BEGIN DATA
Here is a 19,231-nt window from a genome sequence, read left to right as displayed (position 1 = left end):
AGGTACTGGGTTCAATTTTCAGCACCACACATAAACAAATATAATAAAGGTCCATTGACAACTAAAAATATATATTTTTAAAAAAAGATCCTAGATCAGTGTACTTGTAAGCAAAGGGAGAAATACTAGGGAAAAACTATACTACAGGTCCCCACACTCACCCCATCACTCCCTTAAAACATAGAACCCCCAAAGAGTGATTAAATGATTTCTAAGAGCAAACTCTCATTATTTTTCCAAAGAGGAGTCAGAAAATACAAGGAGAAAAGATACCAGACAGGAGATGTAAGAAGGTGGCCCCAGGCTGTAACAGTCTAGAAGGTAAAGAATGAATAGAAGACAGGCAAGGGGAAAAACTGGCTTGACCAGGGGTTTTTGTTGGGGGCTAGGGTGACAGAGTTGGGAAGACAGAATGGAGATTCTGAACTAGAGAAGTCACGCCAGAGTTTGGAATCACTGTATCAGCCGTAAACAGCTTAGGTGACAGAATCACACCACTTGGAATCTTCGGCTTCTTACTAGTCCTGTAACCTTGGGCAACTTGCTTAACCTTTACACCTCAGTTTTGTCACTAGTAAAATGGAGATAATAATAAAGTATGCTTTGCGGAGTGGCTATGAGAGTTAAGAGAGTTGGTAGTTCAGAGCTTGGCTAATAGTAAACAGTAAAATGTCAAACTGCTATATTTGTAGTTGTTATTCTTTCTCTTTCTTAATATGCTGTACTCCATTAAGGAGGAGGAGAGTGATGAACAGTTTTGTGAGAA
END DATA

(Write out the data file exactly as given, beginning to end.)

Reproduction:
Here is a 19,231-nt window from a genome sequence, read left to right as displayed (position 1 = left end):
AGGTACTGGGTTCAATTTTCAGCACCACACATAAACAAATATAATAAAGGTCCATTGACAACTAAAAATATATATTTTTAAAAAAAGATCCTAGATCAGTGTACTTGTAAGCAAAGGGAGAAATACTAGGGAAAAACTATACTACAGGTCCCCACACTCACCCCATCACTCCCTTAAAACATAGAACCCCCAAAGAGTGATTAAATGATTTCTAAGAGCAAACTCTCATTATTTTTCCAAAGAGGAGTCAGAAAATACAAGGAGAAAAGATACCAGACAGGAGATGTAAGAAGGTGGCCCCAGGCTGTAACAGTCTAGAAGGTAAAGAATGAATAGAAGACAGGCAAGGGGAAAAACTGGCTTGACCAGGGGTTTTTGTTGGGGGCTAGGGTGACAGAGTTGGGAAGACAGAATGGAGATTCTGAACTAGAGAAGTCACGCCAGAGTTTGGAATCACTGTATCAGCCGTAAACAGCTTAGGTGACAGAATCACACCACTTGGAATCTTCGGCTTCTTACTAGTCCTGTAACCTTGGGCAACTTGCTTAACCTTTACACCTCAGTTTTGTCACTAGTAAAATGGAGATAATAATAAAGTATGCTTTGCGGAGTGGCTATGAGAGTTAAGAGAGTTGGTAGTTCAGAGCTTGGCTAATAGTAAACAGTAAAATGTCAAACTGCTATATTTGTAGTTGTTATTCTTTCTCTTTCTTAATATGCTGTACTCCATTAAGGAGGAGGAGAGTGATGAACAGTTTTGTGAGAA